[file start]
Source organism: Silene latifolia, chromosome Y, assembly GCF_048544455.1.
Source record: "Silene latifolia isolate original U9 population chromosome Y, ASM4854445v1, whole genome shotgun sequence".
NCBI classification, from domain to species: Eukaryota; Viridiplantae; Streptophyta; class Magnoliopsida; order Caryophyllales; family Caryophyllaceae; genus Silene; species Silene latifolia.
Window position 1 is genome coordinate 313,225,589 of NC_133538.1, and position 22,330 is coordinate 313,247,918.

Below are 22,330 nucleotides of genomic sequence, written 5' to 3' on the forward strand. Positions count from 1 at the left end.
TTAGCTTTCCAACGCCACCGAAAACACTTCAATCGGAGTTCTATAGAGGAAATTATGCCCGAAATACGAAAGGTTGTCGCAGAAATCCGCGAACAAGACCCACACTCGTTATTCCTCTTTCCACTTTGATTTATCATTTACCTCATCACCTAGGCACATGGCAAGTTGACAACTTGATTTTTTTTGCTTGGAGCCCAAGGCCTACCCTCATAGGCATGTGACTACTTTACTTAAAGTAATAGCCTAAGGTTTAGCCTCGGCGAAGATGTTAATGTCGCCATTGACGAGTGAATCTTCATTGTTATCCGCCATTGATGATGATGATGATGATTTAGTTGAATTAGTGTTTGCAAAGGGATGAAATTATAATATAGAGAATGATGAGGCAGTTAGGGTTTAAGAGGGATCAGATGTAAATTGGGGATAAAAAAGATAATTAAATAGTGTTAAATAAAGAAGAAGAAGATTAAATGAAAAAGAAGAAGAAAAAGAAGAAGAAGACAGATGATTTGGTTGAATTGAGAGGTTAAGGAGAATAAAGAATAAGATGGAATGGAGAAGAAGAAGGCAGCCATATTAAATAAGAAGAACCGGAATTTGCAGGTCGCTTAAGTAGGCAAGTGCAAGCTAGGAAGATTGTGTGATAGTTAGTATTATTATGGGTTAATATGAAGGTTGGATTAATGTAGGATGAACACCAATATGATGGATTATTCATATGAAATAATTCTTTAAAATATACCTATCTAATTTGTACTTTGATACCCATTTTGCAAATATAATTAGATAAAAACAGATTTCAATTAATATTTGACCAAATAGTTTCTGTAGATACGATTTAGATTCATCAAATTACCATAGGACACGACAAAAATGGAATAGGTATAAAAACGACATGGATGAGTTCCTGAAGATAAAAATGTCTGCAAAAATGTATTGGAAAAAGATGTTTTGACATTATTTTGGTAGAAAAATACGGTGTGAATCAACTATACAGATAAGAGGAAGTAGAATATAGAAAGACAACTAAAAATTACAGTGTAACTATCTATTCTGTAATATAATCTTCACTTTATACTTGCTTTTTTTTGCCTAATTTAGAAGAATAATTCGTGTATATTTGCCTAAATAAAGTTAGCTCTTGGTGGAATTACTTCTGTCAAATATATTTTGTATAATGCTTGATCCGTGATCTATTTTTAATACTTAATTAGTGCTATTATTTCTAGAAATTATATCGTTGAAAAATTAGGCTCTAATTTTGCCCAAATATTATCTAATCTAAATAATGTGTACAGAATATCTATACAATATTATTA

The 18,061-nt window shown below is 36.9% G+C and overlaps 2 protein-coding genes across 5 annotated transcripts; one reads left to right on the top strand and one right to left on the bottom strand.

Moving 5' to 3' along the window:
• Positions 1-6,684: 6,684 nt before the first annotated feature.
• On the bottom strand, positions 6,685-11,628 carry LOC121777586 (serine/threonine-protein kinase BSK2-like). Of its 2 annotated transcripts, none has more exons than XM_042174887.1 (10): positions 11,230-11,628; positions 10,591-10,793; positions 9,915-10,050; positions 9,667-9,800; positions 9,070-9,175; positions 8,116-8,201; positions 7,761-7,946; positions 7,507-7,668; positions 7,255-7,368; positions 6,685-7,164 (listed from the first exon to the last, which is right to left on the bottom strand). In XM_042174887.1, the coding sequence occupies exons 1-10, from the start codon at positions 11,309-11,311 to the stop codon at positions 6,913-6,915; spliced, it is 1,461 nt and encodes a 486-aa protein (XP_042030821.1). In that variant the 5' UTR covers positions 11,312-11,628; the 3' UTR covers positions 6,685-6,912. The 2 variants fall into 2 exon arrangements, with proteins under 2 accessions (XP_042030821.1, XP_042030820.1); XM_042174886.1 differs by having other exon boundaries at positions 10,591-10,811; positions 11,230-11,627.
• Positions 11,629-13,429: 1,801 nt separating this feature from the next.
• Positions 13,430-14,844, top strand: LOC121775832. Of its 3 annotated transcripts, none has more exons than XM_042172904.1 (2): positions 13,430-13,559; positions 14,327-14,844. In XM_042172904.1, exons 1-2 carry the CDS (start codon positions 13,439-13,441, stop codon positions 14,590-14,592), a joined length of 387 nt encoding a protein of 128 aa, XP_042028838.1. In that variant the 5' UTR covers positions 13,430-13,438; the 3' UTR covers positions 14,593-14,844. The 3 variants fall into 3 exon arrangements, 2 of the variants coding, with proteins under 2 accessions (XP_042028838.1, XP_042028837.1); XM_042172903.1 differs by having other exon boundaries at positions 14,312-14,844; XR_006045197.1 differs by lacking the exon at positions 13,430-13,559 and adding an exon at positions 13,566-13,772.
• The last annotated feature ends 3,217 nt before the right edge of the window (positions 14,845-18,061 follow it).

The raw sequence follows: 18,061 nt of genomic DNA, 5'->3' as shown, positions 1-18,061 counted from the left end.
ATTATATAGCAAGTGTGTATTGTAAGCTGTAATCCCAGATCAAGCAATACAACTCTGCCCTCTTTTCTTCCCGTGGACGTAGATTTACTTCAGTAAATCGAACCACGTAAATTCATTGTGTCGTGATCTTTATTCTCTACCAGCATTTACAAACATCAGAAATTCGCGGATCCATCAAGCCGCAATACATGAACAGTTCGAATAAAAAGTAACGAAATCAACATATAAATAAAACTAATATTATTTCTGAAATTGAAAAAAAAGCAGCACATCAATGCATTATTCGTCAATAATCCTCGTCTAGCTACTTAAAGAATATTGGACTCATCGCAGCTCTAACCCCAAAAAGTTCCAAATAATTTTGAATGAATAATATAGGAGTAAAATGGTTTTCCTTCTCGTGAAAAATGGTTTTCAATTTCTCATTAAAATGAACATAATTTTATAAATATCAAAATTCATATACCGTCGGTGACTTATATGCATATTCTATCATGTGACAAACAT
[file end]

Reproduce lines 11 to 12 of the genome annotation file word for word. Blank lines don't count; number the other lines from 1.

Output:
• Positions 11,629-13,429: 1,801 nt separating this feature from the next.
• Positions 13,430-14,844, top strand: LOC121775832. Of its 3 annotated transcripts, none has more exons than XM_042172904.1 (2): positions 13,430-13,559; positions 14,327-14,844. In XM_042172904.1, exons 1-2 carry the CDS (start codon positions 13,439-13,441, stop codon positions 14,590-14,592), a joined length of 387 nt encoding a protein of 128 aa, XP_042028838.1. In that variant the 5' UTR covers positions 13,430-13,438; the 3' UTR covers positions 14,593-14,844. The 3 variants fall into 3 exon arrangements, 2 of the variants coding, with proteins under 2 accessions (XP_042028838.1, XP_042028837.1); XM_042172903.1 differs by having other exon boundaries at positions 14,312-14,844; XR_006045197.1 differs by lacking the exon at positions 13,430-13,559 and adding an exon at positions 13,566-13,772.